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Lead Story: Tempting targets
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Editor’s Note: As part of our mission to deliver quality reporting on local environmental issues, we present the third and final installment of Kathleen Graham’s series on the resurgence of the nuclear power industry in Georgia. The first, “Atomic Spring,” was an overview of the current situation; the second, “Endless power, endless cost,” dealt with the difficult economics of a move toward more nuclear energy; and this piece deals with safety and security issues.


After the September 11 terrorist attacks on the World Trade Towers and the Pentagon, fears of strikes against other similarly unconventional targets flourished. Believing at the time that nuclear power plants made likely targets, the federal government spent over $1 billion beefing up security measures at plants nationwide.

In February 2005, FBI director Robert Mueller testified before the Senate Committee on Intelligence about concerns of attacks at various sites in the U.S., specifically identifying nuclear power plants as vulnerable.

In his address before the Senate, Mueller stated, “America is awash in desirable targets—those that are symbolic like the U.S. Capitol and the White House—as well as the many infrastructure targets, like nuclear power plants, mass transit systems, bridges and tunnels, shipping and port facilities, financial centers, and airports.”

Mueller claimed terrorist groups such as Al Qa’ida had already recognized, and continue to recognize, nuclear facilities as potential targets.

While nuclear power plants may or may not be attainable targets for terrorists, their ability to generate a steady flow of electricity without pumping greenhouse gases into the atmosphere has made them attractive to governments and utility companies.

However, environmental and public interest groups argue that the costs (not just economic) far outweigh the benefits afforded by nuclear power, and in the event of an accident or attack, the impact to the economy, to the environment and to us would be significant.

Beth Thomas of Southern Nuclear Operating Company maintains today’s nuclear power plants are safe and equipped with the tools and manpower needed to safely manage an attack or accident.

“Prior to September 11, 2001, nuclear power plants were the most secure facilities of any industrial site in the nation,” says Thomas. “Since 9/11 the nuclear industry has taken a number of steps to reinforce, enhance and increase our security measures.”

The Nuclear Regulatory Commission, which oversees the operation and licensing of nuclear power plants around the country, holds nuclear plants to the highest standards, according to Thomas.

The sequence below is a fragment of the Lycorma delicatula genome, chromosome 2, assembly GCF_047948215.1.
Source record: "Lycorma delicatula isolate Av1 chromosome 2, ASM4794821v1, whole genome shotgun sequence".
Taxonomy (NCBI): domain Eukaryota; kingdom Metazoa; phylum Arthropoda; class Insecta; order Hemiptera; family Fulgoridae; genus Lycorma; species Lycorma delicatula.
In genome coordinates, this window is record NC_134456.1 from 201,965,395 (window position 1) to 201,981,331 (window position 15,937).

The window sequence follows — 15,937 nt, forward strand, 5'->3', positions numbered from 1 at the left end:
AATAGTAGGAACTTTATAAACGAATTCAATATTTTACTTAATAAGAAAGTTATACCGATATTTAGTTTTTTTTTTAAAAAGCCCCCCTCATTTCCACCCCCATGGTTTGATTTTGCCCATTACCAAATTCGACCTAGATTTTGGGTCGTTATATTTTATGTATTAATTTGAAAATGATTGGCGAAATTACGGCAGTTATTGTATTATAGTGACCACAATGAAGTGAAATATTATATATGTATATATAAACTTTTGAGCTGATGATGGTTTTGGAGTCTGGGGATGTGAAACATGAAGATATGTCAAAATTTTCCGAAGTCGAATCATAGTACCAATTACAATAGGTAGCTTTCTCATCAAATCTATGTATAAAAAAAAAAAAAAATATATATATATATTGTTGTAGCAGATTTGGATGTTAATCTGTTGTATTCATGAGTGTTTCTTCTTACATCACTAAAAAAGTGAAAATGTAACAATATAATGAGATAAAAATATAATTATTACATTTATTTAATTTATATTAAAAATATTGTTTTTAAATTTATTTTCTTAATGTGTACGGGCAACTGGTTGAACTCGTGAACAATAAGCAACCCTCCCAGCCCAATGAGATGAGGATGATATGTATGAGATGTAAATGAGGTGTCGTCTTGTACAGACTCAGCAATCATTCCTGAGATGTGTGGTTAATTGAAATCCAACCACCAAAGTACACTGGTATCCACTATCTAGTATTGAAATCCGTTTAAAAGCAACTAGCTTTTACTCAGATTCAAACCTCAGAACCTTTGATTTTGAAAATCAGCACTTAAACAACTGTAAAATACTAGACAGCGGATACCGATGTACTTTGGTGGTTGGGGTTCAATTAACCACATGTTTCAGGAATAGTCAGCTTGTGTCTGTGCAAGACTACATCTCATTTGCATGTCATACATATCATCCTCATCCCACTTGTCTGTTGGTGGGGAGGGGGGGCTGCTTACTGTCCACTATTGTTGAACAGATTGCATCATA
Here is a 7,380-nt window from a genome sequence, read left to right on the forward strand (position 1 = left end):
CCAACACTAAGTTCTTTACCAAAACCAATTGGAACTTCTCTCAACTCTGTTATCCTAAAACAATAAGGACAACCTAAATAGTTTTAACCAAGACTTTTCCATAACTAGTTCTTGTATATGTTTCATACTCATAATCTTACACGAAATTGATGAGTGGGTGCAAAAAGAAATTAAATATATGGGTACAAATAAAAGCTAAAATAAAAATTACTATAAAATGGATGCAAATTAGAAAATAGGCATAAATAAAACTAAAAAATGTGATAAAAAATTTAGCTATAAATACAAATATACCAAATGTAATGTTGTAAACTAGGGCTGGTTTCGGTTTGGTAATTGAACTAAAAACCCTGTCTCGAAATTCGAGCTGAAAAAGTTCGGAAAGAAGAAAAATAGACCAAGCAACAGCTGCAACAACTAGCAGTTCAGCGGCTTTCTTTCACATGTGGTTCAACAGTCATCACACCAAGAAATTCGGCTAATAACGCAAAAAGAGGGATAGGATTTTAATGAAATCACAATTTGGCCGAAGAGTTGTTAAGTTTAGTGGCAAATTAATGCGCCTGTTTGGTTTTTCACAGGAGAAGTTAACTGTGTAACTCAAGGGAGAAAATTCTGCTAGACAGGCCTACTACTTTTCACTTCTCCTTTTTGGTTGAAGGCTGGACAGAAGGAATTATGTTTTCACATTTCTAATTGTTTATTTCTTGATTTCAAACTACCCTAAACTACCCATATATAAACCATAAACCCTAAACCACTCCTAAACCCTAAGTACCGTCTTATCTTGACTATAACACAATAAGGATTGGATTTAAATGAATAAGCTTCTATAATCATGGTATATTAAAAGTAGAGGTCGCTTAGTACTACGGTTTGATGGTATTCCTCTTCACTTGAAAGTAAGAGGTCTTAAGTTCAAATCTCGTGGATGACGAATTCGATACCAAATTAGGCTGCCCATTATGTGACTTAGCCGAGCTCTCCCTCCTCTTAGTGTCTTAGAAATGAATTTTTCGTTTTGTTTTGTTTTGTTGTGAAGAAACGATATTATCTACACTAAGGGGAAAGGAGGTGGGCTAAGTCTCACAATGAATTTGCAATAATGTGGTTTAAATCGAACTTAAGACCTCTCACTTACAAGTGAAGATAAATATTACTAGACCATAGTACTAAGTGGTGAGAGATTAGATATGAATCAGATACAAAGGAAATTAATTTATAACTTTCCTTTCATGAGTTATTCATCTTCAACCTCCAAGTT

“Southern Company has been operating nuclear energy plants safely and securely for more than 25 years,” Thomas insists. “They operate safely every day.”

In August of 2006, Southern Company applied to the Nuclear Regulatory Commission (NRC) for an Early Site Permit (ESP) at Plant Vogtle near Waynesboro, Georgia. If granted, an ESP would allow Southern Company the opportunity to build additional nuclear reactors at Plant Vogtle.

Several environmental and public interest groups filed a petition opposing Southern Company’s ESP. The groups raised several concerns, one of them being Southern Company’s failure to address the environmental impacts of possible intentional attacks.

While the NRC disregarded that particular contention, Sara Barczak, Safe Energy director of Southern Alliance for Clean Energy (SACE), maintains it’s worth bearing in mind. “Unfortunately, I think by nature, we react to a crisis, versus ‘an ounce of prevention is worth a pound of cure,’” says Barczak.

In the event of an attack or accident at a nuclear facility anywhere in the world, Barczak worries that enthusiasm for nuclear power could wane and prove costly to the overall industry.

“Even if you don’t have a terrorist attack, if you have an accident tomorrow, that’s going to really change the public receptivity of this technology,” Barczak insists. “When you’re looking at the big picture, do you sink your money into technologies that just by human error or some madman attack could freeze the global industry?”

Some of Barczak’s concern stems from the poor rating bestowed on many U.S. plants by the NRC regarding their lack of preparedness for a terrorist attack. In 1991, the NRC began testing response to mock attacks. They identified significant weaknesses in 46 percent of U.S. nuclear plants between 1991-2001.  Had the attacks been real, the result would have led to damage to the reactor core and the likely release of radiation.

According to Nolan Hertel, professor of Nuclear and Radiological Engineering at Georgia Tech, much of the public fear regarding the nuclear industry is unwarranted.